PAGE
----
ANTHROPOLOGIE
International Journal of Human Diversity and Evolution
 
Coverage: 1923-1941 (Vols. I-XIX) & 1962-2019 (Vols. 1-57)
ISSN 0323-1119 (Print)
ISSN 2570-9127 (Online)
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Vol. 57, issue 3/2019 is in press.

World Archaeological Congres 9
 

 
 
 
 
 
 
 
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Full text of article
'Vančata V, Charvátová M, 2001: Post-Palaeolithic Homo sapiens Evolution in Central Europe: Changes in Body Size and Proportions in the Neolithic and Early Bronze Age. Anthropologie (Brno) 39, 2-3: 133-152'.
 
Abstract
There has been a number of human remains studies of the Upper Palaeolithic to Neolithic transition in recent decades, associated with the transition to food producing and increased sedentism. However, human biological change did not cease with the advent of village agriculture and pastoralism, but it may well have continued through the Neolithic, the epi-Neolithic and into the early Bronze Age. In order to assess these potential human microevolutionary trends, we have studied the femora, tibiae, humeri and radii of three Neolithic samples with early agriculture and mixed pastoral / early agriculture types of economy (Jena, Germany - Linear Band Pottery Culture - 32 individuals, Zlota, Poland - Corded Ware Culture - 62 individuals, Praha, Czech Republic - Bell Beaker Culture - 15 individuals) and Únětice early Bronze Age Culture, Bajč, Slovak Republic (28 individuals). The data on Lengyel Culture and three Bronze Age Cultures from the Carpathian Basin published by Éry (1998) have also been included into our study. We have analysed the bones lengths and various measurements of lower and upper limb long bones, enabling to perform a detailed analysis of the lower and upper limb long bones robusticity. The Early Bronze Age population from Bajč is similar to other Bronze Age groups with the exception that the tibia is significantly longer in the Bajč sample. One of the important questions is which changes, if any, in body build and proportions emerged after the Neolithic to Bronze Age transition. Early Bronze Age population males are relatively tall and robust, while the females are significantly smaller than the males but still are relatively tall and robust in comparison to the females of the Linear Band Pottery Culture and Lengyel Culture. We have found marked similarities among Únětice early Bronze Age Culture, Bell Beaker Culture and Corded Ware Culture populations with the exception of Corded Ware Culture females that are somewhat more gracile. All the three populations differ significantly from both Linear Band Pottery Culture and Lengyel Culture population, where the males are relatively short and very robust and the females are very small and gracile. The most probable explanation of those differences is a different way of life among early agricultural and mixed pastorals / early agriculturist populations. They probably differed in their use of natural resources, environmental zones and reproductive strategies. It is worth noting that the Únětice early Bronze Age Culture, Bell Beaker Culture and Corded Ware Culture populations are also similar to Mesolithic humans in many features of body build, proportions and bone morphology. Consequently it may be supposed that microevolutionary trends, ecology and the adaptive strategy of non-agricultural populations were rather conservative from the Mesolithic until the early Bronze Age.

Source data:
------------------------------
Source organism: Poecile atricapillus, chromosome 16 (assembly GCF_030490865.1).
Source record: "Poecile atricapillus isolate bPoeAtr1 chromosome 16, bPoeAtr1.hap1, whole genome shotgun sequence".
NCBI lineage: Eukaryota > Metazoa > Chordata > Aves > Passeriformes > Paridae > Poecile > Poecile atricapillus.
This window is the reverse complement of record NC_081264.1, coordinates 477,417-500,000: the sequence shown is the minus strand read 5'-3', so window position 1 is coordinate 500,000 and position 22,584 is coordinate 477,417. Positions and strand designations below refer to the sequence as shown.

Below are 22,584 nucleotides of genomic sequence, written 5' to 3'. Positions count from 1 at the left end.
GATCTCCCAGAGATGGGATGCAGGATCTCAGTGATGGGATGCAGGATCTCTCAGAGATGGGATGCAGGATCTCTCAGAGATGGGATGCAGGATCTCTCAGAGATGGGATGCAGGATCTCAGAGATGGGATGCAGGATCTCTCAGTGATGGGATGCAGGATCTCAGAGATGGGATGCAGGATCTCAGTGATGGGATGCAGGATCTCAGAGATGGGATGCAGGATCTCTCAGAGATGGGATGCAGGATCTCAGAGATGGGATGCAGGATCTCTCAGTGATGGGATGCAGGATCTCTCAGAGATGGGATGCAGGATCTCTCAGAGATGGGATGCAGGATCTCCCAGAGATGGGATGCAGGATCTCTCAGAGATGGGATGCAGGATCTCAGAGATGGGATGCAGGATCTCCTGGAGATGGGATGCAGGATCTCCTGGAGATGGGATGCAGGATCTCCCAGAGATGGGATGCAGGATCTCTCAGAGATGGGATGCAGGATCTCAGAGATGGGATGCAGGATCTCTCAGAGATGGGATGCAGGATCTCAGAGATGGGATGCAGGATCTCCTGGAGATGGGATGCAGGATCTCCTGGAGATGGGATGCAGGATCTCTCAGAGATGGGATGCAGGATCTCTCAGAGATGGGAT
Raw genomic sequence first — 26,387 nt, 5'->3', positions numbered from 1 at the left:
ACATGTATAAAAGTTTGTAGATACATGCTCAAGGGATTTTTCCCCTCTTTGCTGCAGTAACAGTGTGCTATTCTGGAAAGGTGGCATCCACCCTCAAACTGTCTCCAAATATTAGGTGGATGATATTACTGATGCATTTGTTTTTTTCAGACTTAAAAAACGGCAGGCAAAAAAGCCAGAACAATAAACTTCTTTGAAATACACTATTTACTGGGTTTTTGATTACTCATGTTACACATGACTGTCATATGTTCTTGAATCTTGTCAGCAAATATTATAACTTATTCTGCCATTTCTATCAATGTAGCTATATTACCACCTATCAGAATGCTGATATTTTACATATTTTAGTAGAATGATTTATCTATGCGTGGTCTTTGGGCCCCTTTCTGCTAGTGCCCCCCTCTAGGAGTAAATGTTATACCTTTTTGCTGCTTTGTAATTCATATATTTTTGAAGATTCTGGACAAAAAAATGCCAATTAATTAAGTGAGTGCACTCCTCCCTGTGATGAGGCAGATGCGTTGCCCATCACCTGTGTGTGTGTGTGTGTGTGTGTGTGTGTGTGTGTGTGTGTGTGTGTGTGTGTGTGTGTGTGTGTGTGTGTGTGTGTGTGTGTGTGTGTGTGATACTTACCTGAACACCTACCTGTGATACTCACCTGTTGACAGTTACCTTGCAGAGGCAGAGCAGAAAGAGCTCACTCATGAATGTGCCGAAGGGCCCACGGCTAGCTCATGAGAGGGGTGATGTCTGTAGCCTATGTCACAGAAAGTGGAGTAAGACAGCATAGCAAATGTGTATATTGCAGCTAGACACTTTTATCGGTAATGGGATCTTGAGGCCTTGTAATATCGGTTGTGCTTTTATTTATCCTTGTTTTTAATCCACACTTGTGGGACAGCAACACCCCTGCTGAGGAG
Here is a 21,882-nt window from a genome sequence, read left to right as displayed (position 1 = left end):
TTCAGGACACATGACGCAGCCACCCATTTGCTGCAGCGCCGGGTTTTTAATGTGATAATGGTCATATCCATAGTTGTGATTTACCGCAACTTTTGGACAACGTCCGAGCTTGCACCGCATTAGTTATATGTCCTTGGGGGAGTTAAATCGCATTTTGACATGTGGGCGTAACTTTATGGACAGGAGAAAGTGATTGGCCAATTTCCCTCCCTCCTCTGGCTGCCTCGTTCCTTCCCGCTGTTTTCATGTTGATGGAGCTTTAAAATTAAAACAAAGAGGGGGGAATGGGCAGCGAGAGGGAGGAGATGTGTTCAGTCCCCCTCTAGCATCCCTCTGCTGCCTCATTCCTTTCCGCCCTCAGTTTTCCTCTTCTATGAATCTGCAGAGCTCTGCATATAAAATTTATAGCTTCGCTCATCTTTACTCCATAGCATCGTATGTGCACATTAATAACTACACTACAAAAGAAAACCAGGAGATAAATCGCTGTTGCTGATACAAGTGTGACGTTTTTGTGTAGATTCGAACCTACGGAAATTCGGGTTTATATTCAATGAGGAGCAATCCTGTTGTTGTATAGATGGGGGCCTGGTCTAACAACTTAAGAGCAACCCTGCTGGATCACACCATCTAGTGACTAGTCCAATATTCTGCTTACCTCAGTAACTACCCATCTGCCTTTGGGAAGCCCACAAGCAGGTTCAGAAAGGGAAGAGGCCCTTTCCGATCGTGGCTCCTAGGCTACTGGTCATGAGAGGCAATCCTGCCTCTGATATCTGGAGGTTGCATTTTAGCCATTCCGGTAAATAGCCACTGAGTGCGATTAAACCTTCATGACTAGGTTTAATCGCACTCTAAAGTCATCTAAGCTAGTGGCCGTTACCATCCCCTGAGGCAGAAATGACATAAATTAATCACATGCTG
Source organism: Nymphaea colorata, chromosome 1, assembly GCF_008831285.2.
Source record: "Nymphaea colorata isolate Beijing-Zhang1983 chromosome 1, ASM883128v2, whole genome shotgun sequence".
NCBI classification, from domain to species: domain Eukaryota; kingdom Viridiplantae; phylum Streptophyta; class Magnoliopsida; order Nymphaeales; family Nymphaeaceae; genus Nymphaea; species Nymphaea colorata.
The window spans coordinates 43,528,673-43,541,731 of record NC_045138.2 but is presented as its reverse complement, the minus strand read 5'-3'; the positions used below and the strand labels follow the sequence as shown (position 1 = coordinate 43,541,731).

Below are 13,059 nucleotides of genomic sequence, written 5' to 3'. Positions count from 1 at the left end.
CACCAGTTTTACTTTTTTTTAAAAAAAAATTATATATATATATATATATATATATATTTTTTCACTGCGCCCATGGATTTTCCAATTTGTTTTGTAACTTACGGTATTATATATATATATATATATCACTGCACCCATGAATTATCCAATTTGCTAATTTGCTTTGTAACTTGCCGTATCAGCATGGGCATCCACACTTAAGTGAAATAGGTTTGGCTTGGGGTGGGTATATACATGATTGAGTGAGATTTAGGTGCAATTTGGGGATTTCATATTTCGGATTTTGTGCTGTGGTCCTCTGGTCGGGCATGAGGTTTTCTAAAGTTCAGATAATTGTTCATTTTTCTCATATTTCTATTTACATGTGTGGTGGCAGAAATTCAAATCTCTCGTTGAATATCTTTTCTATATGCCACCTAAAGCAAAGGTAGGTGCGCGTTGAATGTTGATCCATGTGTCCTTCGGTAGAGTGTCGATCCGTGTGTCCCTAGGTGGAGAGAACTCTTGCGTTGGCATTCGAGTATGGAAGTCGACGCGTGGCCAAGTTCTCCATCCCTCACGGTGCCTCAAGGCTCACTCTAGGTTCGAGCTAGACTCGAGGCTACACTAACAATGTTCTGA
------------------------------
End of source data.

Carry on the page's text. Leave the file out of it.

Keywords
Body size - Proportions - Homo sapiens - Únětice Culture - Neolithic - Bronze Age - Microevolution
 
 
 
 

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